Read His Words Before Ours!
Today could be the day.
The day I’ve been waiting for.
The day we’ve been waiting for.
With every month that passes by a new wave of excitement, nervousness, and hope plague me. The biggest desire in my life has yet to be fulfilled.
But still, today could be the day.
My drive home from work seems to be taking longer than normal, and I let myself reflect on how I got to this moment, today.
Growing up I pretended to be the mommy to all my little friends in the nursery.
I hung on every word my mom said, as to make sure I gained as much knowledge from her as possible.
I babysat as often as I could, because in my mind, you could never have enough kid experience.
I took care of my body, and was hardly ever sick.
Which makes it so hard for me to believe even after all this time, it still hasn’t happened. I’m a woman and this is the one thing we as women are supposed to be able to do.
Yet, I’m unable.
As I’m jolted back to the present, the tears start to fall in the quietness of my car,
as this is the only place I allow myself to truly feel.
I feel sorry for myself—is this desire selfish?
I feel sorry for my sweet husband as we’ve talked about having children since our dating days.
I feel sorry for my parents who long to be grandparents.
I get angry sometimes with God, unable to understand why we have to go through this hardship and why He’s allowed negative test after negative test.
I’ve heard it all.
“Maybe you’re not meant to be a mom and God has another plan for you.”
“It will happen one day, just you wait and see.”
“Stop thinking so much about trying; just relax.”
While those words are meant for comfort,
they provide only a tiny Band-Aid over an already gaping wound.
A wound laced with shame and sadness.
I want to put on a brave face and act like the pregnancy announcement posts on social media don’t bother me, but they do. I’ve spent the last few years coming up with excuse after excuse as to why I can’t make the baby showers and birthday parties I’ve been invited too, and I’m so tired of the lies.
Maybe having a baby isn’t in my story.
Maybe my husband should’ve stayed with his first wife.
At least she bore him children.
Knowing that my mood has suddenly taken a turn for the worse, I make a pit stop.
I pull into the church parking lot where I’ve been a member for most of my adult life.
These walls have heard my cries of triumphant joy as I wed my husband,
as well as the mournful sobs at the inability to conceive.
With a heavy heart, and a foggy mind, I sit down on the front pew in the sanctuary.
I expect the prayer to come easy, but it’s not.
In a desperate attempt to unpack my thoughts, I start to mutter, choosing to simply abandon all I know of myself onto all I know of the Almighty. The words stumble at first, awkward, but as I sink my shaking heart into solid truth of who God is, the words no longer matter, who might be watching no longer matters, I need the Father God. I’m entering His throne room by the sheer gracious goodness of God; He’s inviting me here in the middle of all my brokenness.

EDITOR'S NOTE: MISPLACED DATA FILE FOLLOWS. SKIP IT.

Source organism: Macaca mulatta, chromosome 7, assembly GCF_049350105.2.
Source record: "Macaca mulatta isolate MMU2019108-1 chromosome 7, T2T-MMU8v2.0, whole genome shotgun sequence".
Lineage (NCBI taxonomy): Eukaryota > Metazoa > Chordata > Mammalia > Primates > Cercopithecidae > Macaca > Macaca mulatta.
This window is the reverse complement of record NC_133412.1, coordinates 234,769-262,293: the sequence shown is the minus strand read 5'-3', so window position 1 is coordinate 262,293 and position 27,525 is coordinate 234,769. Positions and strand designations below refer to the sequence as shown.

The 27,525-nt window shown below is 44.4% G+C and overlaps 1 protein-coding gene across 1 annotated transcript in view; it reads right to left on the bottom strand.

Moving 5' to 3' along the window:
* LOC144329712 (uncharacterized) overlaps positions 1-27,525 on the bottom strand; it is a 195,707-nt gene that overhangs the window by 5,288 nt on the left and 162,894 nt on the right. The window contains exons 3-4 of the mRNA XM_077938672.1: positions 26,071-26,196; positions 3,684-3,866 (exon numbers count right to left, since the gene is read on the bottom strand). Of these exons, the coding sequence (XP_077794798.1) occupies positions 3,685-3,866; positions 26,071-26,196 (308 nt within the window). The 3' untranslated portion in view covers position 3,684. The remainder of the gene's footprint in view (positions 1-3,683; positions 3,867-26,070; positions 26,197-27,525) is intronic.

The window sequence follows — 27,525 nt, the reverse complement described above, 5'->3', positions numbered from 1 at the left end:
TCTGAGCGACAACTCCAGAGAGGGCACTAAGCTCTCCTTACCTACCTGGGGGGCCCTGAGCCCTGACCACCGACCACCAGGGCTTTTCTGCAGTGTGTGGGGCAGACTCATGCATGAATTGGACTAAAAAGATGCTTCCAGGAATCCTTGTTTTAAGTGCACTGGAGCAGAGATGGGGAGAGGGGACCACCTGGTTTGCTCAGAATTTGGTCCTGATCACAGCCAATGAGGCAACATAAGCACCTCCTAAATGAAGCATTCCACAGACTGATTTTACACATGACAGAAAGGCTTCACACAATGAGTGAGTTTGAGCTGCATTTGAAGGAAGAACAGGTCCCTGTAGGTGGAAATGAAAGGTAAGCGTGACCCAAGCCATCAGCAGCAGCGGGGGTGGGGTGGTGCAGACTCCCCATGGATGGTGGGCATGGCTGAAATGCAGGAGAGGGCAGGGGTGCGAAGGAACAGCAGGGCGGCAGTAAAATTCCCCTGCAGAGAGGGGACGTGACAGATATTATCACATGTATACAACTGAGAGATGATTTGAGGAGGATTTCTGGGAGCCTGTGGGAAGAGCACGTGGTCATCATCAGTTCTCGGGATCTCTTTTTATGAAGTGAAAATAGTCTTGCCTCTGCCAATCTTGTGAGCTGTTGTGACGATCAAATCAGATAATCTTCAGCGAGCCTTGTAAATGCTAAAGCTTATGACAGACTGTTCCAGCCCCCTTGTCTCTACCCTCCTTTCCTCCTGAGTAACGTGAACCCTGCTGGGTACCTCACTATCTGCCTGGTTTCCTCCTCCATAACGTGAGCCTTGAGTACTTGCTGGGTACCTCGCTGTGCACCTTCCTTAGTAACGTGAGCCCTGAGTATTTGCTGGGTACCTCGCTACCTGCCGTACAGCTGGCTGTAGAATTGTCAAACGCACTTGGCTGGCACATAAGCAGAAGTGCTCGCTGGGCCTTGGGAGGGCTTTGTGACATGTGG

‘God, You know.
You know where I am at right here in this moment. You know the immense depth of my affliction and in a desperate moment of feeling completely forgotten and alone, please, don’t forget me. I know You never abandon the work of Your hands. I know my every longing, every ache, every joy, is known completely by You. You hem me in on all sides. There is no darkness with You. Lord, this desire of my heart to be a mom, I know You placed it inside of me. I know You are good, even if this desire isn’t fulfilled in the way I dream. Whatever happens, Lord, I want to honor You as King. Lord, if you give me a son, I will give him back to You all the days of his life. Peace, Lord, give me peace.’’
I look up through my tears and see my Pastor standing quietly off to the side, with a hand raised in my direction, and I can tell that he is praying for me.
Our eyes meet, and I see his lips whisper, “Peace, go in peace.”
I feel that still small voice speak to my heart:
You’re not forgotten, beloved.
Know that I am God.
I wipe my tears and walk back to my car,
longing to linger in this moment of sweet worship.
My husband’s waiting for me when I get home, anxious for the next three minutes as we wait for one more test result.
I place the test on the bathroom counter, set a timer, and walk to the living room where we begin to pray that no matter what happens, God is still good.
With a deep breath in and then out, I feel as though my eyes deceive me.
I’m going to have a baby.
We’re going to have a baby.
Oh, Abba, thank you.
I Am God.
This is a modern take on one woman’s real-life journey who lived centuries ago. Hannah ached for a baby, but she knew Yahweh alone held her sufficiency. She struggled with longing, she was bold in her request of the Lord, but her “ask” grew out a relationship, a knowing that the Lord God was indeed good. And she chose Him, even over her heart. No matter our struggle or our aches, let’s follow the brave example of Hannah and choose the Lord, waiting for His peace.
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